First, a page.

Plan Malawi Maternal and Child Health Project Mid-Term Review
|Published:||2005 by Plan Norway|
|Commissioned by:||Plan Norway|
|Carried out by:||Plan Malawi|
|Tags:||Malawi, Africa, Health|
The health service delivery system at all levels in Malawi is still far from reaching its 11.3 million people. Currently 65% have no access to such essential services. This situation is worsened by the fact that the Ministry of health, who is the main provider of these services, does not have enough personnel and drugs to meet the needs of the community. Untrained caregivers under unhygienic conditions treat 70% of the community and especially children. Referral of serious conditions are usually done very late or not done at all because of lack of transport and other communication facilities.
In practical terms, over the last two years (From August 2003 to August 2005) Plan- Malawi maternal and child health program has worked with its partners, including communities, children, other Plan-Malawi projects domains, government, donors and other health related international organizations to achieve results in the following three key strategic areas: -
? Under-five issues that include high child mortality rate due to malaria, acute respiratory infection (ARI) diarrhoea, poor immunization coverage, malnutrition and HIV/AIDS.
? Maternal health issues that include high mortality and morbidity rates due to pregnant related complications such as anaemia, infections, emergency obstetric complications and poor antenatal and postnatal care.
? School and out of school children issues that include communicable diseases, early and unwanted pregnancies, child abuse, HIV/AIDS, orphan hood, and malnutrition.
The aim of the evaluation exercise was to determine the effectiveness of strategies used in implementing the project, timeliness of the project, progress made against set objectives and outputs delivered against outputs planned in-order to provide recommendations that will be fed into the last two years of the project.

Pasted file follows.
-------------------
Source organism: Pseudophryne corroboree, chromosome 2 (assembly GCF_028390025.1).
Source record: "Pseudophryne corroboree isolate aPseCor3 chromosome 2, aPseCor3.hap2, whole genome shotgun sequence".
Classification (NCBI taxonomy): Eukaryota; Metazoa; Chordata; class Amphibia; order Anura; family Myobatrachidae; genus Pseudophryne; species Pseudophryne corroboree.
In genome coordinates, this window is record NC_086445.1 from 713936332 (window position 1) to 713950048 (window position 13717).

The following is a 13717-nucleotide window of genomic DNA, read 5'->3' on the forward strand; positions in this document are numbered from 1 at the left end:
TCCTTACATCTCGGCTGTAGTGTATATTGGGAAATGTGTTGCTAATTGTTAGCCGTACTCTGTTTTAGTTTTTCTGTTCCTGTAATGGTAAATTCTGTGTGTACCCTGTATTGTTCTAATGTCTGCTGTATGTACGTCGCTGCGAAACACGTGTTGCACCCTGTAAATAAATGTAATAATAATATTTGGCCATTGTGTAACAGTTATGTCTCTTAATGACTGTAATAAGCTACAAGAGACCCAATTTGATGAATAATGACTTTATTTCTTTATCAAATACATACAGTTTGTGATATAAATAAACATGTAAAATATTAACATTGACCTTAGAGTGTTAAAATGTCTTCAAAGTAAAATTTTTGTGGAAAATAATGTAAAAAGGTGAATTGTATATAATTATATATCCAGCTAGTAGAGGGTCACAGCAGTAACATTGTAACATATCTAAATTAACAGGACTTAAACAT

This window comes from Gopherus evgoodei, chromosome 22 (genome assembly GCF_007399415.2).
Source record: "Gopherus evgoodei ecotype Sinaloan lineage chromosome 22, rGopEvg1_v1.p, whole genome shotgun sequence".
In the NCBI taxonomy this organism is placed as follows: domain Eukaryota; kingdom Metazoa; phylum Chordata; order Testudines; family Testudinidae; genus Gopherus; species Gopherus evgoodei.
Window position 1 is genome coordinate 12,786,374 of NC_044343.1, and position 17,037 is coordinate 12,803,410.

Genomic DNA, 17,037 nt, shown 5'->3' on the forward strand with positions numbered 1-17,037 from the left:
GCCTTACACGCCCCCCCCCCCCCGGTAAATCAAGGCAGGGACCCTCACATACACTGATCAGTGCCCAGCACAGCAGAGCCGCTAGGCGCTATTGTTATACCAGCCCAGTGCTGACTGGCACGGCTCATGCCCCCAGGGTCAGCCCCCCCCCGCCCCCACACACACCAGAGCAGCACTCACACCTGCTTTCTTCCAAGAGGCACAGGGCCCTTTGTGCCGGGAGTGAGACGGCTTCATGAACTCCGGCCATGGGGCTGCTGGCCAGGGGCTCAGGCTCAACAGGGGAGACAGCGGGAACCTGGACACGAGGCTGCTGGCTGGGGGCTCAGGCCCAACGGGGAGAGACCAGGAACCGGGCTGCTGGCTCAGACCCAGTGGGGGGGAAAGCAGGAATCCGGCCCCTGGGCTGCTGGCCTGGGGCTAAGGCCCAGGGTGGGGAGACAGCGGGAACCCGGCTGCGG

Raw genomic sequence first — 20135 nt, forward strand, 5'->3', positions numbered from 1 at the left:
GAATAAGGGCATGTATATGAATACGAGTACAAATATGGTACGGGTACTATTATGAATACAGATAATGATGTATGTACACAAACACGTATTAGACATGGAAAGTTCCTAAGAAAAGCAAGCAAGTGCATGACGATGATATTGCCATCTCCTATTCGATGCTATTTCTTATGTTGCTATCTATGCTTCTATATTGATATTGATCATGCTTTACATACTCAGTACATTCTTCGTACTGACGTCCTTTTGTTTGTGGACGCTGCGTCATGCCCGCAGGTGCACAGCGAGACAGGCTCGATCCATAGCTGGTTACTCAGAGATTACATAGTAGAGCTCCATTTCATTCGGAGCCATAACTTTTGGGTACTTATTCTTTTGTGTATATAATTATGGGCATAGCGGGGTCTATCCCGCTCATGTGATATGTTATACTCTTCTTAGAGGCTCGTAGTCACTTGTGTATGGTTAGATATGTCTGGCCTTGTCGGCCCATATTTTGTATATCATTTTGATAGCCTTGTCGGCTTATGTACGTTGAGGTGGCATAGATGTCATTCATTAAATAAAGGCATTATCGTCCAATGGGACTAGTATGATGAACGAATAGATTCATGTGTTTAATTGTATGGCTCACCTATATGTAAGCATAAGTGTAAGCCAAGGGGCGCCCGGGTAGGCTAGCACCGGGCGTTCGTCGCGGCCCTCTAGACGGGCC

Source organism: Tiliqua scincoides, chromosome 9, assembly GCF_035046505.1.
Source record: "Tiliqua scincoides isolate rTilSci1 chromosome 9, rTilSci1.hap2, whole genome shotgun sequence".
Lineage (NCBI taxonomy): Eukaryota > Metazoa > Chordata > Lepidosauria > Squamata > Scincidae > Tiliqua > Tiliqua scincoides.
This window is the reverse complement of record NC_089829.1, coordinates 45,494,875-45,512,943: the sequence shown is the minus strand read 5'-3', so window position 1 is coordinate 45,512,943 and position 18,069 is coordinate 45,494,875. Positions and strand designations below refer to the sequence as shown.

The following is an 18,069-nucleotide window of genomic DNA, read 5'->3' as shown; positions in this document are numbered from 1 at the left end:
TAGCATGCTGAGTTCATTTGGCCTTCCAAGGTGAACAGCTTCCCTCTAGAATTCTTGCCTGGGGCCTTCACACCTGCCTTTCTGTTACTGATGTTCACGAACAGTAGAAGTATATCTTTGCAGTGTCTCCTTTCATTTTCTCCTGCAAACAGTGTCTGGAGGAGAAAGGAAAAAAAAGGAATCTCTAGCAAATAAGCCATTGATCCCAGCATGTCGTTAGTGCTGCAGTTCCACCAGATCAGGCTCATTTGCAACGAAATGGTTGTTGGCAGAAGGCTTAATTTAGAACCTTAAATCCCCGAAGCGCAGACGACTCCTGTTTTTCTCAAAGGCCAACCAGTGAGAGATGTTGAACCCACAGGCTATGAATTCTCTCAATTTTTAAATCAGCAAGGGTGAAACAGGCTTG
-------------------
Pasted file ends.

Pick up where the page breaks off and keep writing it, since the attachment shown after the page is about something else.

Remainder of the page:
1. Assess the effectiveness of Community Integrated Management of Childhood Illness in Plan Malawi programme units in terms of: -
? Incidence and types of malnutrition amongst under-five children
? Immunization coverage
? Management of diarrhoea by mothers using Oral Rehydration Therapy.
? Insecticide Treated Nets use by families.
? How accessible Community pharmacies are to families through Primary Health Care.
2. Assess the effectiveness of Safe Motherhood In Plan Malawi programme units in terms of: -
? Family planning services utilization by families.
? Antenatal care services utilization by mothers.
? Support provided to Emergency obstetric care by communities and health facilities.
? Refresher courses provided to Traditional Birth Attendance (T.B.A.).
? Community Based Distributor Agents (C.B.D.A.) trained and number of Community Based Distributor Agents undergone refresher courses.
? Postnatal care services utilization by mothers at Community and health facility level.
? Centers providing Prevention of Mother to Child Transmission (P.M.T.C.T.) of Human Immunodefiency Virus services.
? Support to men's participation in Sexual Reproductive Health.
? Centres providing adolescent Sexual Reproductive Health services.
3. Assess the effectiveness of School Health Promotion activities in Plan Malawi programme units in terms of: -
? Interventions put in place to avoid the spread of Human Immunodefiency Virus and Acquired Immunodefiency Disease amongst out of school youths.
? Capacity building of pupils and parents in dealing with sexual and reproductive health issues.
? Implementation of Participatory hygiene and sanitation transformation activities.
? Support given to schools e.g. first aid kits, IEC materials etc
? Exchange visits among the communities.
? Child to child peer education
? School competition